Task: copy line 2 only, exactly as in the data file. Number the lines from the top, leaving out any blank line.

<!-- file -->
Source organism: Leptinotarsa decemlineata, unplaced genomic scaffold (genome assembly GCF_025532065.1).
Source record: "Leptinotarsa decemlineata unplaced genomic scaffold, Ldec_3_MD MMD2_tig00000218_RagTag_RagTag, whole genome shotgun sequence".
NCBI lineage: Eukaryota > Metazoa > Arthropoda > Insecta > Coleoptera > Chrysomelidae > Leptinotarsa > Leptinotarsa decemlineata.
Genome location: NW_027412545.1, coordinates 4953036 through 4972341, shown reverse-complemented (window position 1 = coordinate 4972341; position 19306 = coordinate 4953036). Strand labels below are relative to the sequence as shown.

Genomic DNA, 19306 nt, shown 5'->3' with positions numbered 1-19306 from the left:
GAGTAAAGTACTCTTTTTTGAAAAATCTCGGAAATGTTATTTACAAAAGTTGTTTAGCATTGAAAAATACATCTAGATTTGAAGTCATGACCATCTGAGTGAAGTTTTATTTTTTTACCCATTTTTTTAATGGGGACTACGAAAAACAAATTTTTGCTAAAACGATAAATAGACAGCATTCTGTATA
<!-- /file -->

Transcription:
Source record: "Leptinotarsa decemlineata unplaced genomic scaffold, Ldec_3_MD MMD2_tig00000218_RagTag_RagTag, whole genome shotgun sequence".